Why I Do This Work
It is a calling upon my heart and my life. I understand the importance and privilege it is to guide you and your loved ones as you “travel” to new places and live to the fullest until your journey on this earth ends.
I remember the hushed tones.
At eight years of age, my great-grandmother’s death from a stroke was the first in a long list of losses. I was ten when my Grandma Louise died. Dad was at the hospital with her and brought home treats for my brother, sister, and me. I don’t remember much else other than sitting in the front row at her funeral in a dress that matched my sister’s.
When I was in high school, a friend’s baby died. He was born and then he was gone, never left the hospital. I had no idea what to say or do. In college, another friend’s sister had her leg amputated from cancer. People said it was wonderful the way the illness brought their family closer. Her dad wondered if she would lose her other leg if the family later broke apart.
None of this would prepare me for the disease and death of my husband at the age of 42.
Bob died on a sunny August morning in 2000. I rocked Betsy, our two-year-old, as I told her Daddy would not be coming home from the hospital. He was dead. And it was very very very very sad. She looked up at me and said, “But I need him.”
More death came.
Between 2004 and 2020, we said goodbye to friends and family. There was Faz and Mr. Clarke (fathers of Betsy’s friends), Grandpa Al, Great-Grandma Amburgey, Kerry (our friend with CF), Grandma Jean, Grandma Alley, Grandpa Phil, Grandpa Alley, and our beloved dog of 16 years, Sport. During high school health class, Betsy’s hand remained raised longer than any of her classmates, when asked who had been to a funeral, or two, or three…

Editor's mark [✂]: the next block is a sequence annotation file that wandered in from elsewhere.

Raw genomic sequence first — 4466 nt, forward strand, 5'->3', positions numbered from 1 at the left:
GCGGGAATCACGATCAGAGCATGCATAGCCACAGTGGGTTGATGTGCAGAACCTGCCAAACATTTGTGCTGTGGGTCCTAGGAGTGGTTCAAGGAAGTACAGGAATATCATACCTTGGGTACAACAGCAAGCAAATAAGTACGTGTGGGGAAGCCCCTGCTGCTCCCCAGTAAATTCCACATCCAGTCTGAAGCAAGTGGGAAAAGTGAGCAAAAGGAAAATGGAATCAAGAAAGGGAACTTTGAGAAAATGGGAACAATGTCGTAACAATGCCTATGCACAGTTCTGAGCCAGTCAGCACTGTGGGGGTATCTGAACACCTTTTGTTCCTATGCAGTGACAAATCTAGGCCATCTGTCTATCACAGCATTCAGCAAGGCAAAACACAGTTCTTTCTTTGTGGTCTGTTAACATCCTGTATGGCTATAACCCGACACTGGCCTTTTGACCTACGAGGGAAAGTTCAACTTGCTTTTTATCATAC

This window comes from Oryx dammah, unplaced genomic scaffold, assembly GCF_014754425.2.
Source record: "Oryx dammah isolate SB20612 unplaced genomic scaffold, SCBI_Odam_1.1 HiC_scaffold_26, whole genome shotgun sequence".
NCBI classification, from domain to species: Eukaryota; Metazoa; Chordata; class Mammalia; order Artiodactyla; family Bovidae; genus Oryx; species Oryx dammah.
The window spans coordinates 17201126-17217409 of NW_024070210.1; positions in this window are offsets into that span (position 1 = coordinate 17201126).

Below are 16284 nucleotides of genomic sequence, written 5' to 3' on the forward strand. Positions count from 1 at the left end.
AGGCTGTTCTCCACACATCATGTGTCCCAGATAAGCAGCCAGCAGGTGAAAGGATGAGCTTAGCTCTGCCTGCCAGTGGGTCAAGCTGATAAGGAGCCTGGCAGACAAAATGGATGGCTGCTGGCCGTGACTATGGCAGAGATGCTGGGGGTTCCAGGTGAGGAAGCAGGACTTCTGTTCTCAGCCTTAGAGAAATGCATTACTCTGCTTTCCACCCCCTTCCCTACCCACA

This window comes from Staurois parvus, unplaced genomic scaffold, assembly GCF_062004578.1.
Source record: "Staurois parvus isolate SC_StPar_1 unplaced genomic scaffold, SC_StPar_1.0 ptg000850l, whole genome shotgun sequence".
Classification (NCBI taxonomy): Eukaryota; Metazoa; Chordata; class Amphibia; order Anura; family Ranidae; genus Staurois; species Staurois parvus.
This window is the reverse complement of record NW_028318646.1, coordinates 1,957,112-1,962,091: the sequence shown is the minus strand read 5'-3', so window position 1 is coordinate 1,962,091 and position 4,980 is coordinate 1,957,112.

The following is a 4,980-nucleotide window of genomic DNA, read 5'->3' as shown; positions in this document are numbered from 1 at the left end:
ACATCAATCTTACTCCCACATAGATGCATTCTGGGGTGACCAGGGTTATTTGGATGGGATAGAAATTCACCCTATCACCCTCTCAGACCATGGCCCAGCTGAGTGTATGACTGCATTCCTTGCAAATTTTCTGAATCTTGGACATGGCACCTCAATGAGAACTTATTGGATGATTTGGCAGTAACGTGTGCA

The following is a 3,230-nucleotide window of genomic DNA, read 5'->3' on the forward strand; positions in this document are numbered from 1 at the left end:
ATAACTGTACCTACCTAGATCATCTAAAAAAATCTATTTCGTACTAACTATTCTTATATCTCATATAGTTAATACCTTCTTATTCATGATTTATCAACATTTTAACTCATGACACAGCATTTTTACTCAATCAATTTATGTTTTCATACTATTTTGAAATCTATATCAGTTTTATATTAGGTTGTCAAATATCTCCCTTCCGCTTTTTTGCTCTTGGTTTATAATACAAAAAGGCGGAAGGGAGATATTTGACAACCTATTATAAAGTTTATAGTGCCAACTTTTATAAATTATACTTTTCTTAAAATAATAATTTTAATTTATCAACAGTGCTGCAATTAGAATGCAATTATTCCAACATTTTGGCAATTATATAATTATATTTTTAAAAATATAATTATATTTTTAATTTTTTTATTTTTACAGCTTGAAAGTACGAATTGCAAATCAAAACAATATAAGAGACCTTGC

That’s a lot of loss.
And loss is hard. Loss and grief are painful. They shape you in ways that nothing else does. As a mother, I spent hours looking for resources to help me explain death to a toddler, then a four-, six-, and eight-year-old. Through the years of different developmental stages, we learned to celebrate and remember Bob in ways that honored his life and kept him alive in our hearts. To this day we have holiday rituals that bring meaning and comfort.
While navigating full-time work and caregiving for Bob during his chronic illness, bilateral lung transplant, and short recovery, I grew weary. But the support of family and our church made a huge difference. When my mom, and later my father were ill with cancer (mom) and congestive heart failure (dad), I experienced the stress and strain of the “sandwich years.” It nearly broke me. It also birthed a dream.
A dream of helping.
A dream of serving others during times of caregiving, grief, and loss. I had already served for eight years as a facilitator/coordinator for GriefShare, a faith-based program through my local church. In 2021, I trained as an End-of-Life Doula and earned my proficiency certification with the National End-of-Life Doula Alliance (NEDA). In 2022, I studied how to help others in grief and successfully completed the Grief Educator Certificate program led by Grief Expert, David Kessler, a student of Elisabeth Kubler-Ross.